Ever since my first day with the company here at NewieVentures, I’ve been told that innovation is our specialty. I never really stopped to think about what that meant. This is until the Head of Tech at NewieVentures suggested I write a blog post about it.
Every newcomer to LoRaWAN eventually needs to know how to get data from a LoRaWAN device. If you're ready to get your hands dirty, you've probably gone searching for answers and been rather underwhelmed. Here, I've attempted to put all the concepts you'll need to wrap your head around this seemingly confusing mess together in one place.
Last week Newcastle IoT Pioneers had their first gathering for 2018. I took the opportunity to reveal some stats from the recent group survey, and then dove into four themes that I expect to define the Internet of Things in 2018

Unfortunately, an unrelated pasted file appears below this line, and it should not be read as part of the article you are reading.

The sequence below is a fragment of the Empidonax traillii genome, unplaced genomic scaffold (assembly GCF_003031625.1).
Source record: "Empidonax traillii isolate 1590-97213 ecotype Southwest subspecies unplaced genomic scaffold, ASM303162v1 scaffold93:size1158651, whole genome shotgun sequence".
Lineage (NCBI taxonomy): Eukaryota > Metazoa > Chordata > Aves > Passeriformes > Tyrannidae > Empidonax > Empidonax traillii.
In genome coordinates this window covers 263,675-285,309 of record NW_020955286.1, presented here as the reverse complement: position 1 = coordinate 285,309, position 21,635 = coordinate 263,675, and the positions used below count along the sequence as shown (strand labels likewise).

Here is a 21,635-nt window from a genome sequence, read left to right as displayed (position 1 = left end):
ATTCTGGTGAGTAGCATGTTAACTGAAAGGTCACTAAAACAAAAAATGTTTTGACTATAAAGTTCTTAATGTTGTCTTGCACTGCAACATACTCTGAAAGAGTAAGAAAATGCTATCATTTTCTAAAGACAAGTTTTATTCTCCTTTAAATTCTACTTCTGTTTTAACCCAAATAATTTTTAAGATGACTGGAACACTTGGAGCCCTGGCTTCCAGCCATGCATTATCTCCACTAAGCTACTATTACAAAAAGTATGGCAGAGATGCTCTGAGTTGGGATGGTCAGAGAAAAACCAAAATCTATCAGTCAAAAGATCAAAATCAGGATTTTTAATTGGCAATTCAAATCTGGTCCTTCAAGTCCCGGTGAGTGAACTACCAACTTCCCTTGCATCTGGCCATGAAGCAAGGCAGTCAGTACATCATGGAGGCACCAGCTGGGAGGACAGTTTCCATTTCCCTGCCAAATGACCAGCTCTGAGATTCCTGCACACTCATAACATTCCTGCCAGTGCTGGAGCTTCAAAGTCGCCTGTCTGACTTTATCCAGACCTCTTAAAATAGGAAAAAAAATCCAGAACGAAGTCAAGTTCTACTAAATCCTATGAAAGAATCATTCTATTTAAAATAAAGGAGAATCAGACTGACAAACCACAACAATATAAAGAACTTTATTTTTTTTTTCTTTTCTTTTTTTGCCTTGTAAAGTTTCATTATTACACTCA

You grab your phone, open an app, type in your destination and select ‘send’. A few minutes later you receive an alert, and you head out to start your journey - in a public transport bus, which has stopped right on your block.
If you have a school age child, chances are you’ve heard all about the importance of STEM education - that’s science, technology, engineering and mathematics.
Globalisation has driven us into a knowledge-based economy, where technological skills are highly valued. We need to be able to interpret data and solve complex problems, to think critically and seek innovative solutions.
The world seems to be caught in a spiral of collecting more and more data, with an estimate of 44 trillion gigabytes of data to be created by 2020. Data about who we are, what we do, when we do it, how and why we do it. Putting aside the question of privacy and whether or not we are getting closer to an 1984 scenario, why do we collect data? Why do we think it is a useful thing to do?